One soulful picture captures the painful torture that farming can inflict on orangutans.
In 2010, a mother orangutan ventured near a village in Borneo after a landslide, her little baby still clinging to her. The surrounding area had been stripped to create palm oil plantations — her home forest was gone and the deforestation had caused landslides like the one she had been caught in.
She was weak, starving and likely injured, and only traveled this close to humans because she was desperate to find food and shelter for her little daughter.
Sadly,, the welcome she received wasn’t a kind one. A group of villagers saw the mother and began to throw rocks at her and hit her with sticks, even though she was helpless, according to International Animal Rescue (IAR), which had a staffer stationed nearby. When a male orangutan who was also traveling with her tried to defend her and her baby, the villagers chased him away.
They continued to beat the mother until she collapsed. They then tied her up with ropes and pulled her little daughter off her. When the dying mother mustered the strength to fight for her baby, IAR wrote, the villagers dragged her over to a pool of water and held her underwater until she passed out from the near-drowning. Then they threw her into a cage.
“She was still alive but could barely sit up,” IAR said. “As she no longer posed any threat to the villagers they dragged the infant by the rope attached to her foot and tossed her into the cage with her dying mother. A large crowd of people gathered around the cage and took amusement in their suffering. The mother used what strength she had left to wrap her arms around her terrified baby while her infant desperately tried to chew through the ropes still tied to her mother’s arms and legs.”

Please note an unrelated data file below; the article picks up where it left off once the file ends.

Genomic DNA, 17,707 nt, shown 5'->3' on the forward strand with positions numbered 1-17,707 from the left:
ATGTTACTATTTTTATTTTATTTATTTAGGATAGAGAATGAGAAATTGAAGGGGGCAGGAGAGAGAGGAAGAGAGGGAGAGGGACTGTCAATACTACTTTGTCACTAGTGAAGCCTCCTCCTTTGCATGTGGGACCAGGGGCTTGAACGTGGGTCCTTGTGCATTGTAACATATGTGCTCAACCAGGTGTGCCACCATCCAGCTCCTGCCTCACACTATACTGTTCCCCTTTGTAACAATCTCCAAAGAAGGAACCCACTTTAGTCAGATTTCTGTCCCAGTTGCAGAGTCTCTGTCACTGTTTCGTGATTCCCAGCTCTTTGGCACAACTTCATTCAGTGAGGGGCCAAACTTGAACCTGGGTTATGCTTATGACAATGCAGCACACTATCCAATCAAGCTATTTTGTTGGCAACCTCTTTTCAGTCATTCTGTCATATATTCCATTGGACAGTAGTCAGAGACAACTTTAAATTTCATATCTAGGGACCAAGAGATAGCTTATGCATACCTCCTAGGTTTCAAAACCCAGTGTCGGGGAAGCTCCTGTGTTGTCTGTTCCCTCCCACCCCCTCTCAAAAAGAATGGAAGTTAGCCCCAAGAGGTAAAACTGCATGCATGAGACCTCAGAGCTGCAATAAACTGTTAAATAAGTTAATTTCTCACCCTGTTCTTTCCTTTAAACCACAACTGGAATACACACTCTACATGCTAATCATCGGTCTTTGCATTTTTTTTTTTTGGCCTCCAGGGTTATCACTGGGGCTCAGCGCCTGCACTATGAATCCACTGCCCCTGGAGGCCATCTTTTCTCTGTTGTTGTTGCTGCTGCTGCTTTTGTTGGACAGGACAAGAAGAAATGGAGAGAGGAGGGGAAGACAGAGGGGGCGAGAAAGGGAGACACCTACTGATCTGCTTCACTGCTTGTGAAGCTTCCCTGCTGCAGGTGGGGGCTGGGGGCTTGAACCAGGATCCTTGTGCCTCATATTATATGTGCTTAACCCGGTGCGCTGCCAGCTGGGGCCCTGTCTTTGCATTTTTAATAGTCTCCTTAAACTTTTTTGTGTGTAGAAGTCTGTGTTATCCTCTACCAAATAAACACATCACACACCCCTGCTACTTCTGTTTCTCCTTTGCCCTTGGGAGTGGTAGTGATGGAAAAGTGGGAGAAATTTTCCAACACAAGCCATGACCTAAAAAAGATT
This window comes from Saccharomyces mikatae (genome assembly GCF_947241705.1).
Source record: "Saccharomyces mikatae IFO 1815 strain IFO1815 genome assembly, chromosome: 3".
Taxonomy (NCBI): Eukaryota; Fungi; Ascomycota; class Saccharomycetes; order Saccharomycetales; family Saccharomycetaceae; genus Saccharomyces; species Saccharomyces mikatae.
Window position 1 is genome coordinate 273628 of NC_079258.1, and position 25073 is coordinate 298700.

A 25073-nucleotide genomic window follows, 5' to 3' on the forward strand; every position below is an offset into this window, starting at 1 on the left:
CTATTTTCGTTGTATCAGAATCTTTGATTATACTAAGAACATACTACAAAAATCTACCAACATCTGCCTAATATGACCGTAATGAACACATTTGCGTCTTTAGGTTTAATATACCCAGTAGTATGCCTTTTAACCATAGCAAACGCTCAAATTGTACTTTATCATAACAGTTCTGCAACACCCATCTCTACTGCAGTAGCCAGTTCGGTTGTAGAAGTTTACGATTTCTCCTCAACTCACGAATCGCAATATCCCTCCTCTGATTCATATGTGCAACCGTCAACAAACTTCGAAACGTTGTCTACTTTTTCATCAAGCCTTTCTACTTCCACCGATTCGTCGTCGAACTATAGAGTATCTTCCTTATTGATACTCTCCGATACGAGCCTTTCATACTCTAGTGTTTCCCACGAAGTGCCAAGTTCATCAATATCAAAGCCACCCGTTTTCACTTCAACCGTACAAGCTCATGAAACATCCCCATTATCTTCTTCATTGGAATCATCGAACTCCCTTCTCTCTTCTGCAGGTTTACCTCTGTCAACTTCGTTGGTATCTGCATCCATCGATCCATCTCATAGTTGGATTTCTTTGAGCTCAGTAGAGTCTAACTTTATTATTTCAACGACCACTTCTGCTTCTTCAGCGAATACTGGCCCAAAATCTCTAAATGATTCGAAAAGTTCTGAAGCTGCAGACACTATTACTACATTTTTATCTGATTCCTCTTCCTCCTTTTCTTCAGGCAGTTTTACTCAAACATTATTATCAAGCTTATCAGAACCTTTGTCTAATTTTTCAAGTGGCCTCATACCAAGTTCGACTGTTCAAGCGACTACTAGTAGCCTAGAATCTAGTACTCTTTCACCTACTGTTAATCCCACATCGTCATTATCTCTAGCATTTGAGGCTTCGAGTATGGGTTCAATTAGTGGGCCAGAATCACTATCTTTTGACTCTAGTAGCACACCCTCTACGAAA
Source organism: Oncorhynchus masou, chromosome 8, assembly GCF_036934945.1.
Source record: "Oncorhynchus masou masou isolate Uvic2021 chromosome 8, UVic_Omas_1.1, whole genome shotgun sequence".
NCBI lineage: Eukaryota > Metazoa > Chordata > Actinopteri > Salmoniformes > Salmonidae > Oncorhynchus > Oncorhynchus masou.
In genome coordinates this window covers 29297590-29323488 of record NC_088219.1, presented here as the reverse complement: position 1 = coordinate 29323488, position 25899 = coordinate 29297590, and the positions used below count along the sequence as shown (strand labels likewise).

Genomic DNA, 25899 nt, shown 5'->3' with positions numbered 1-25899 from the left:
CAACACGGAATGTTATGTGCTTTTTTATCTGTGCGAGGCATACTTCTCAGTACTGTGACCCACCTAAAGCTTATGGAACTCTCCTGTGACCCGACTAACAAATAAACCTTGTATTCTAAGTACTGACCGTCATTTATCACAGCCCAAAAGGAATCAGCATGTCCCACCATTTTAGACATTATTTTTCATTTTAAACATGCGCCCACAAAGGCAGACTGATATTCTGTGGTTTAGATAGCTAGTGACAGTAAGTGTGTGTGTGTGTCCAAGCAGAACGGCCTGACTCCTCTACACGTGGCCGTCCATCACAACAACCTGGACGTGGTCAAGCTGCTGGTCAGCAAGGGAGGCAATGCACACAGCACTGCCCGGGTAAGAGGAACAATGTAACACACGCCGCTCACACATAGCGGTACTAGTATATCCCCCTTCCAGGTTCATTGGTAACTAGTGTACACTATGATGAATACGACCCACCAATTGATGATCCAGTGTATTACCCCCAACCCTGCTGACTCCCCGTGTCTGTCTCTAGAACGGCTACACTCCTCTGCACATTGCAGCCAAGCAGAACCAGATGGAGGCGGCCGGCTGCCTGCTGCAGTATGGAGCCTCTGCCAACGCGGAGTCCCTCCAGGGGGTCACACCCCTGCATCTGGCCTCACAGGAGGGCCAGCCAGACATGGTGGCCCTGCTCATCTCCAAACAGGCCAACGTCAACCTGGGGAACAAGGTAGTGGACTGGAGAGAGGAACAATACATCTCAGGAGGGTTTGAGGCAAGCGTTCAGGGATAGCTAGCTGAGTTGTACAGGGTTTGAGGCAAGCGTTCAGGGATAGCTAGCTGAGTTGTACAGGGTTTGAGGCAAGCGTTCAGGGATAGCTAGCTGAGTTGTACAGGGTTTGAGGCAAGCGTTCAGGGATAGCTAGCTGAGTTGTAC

Fortunately, an IAR veterinarian stumbled onto the scene. She managed to rescue the pair from the crowd, but despite medical attention the mother died, unable to recover from her previous injuries and the water in her lungs.
While the cruelty in this case might be extreme, death isn’t an unusual fate for orangutans affected by palm oil production. Orangutans have lost 80 percent of their habitat due to human activities like deforestation in the past decade alone they’ve lost around 50 percent of their population.
Their forest homes are being leveled to make way for plantations and the orangutans are often shot on sight. If not, they often die in the wildfires that deforestation can cause. Mothers are also killed so their babies can be sold into the exotic pet trade — which could have happened to this little one if IAR hadn’t been on site to stop it.
Instead, the little orangutan whose mother fought so valiantly to protect her moved to IAR’s rescue center, where she was named Peni and spent four years learning how to be a grown-up orangutan. And last fall, she was released into the forest to hopefully live the life her mother never got to live.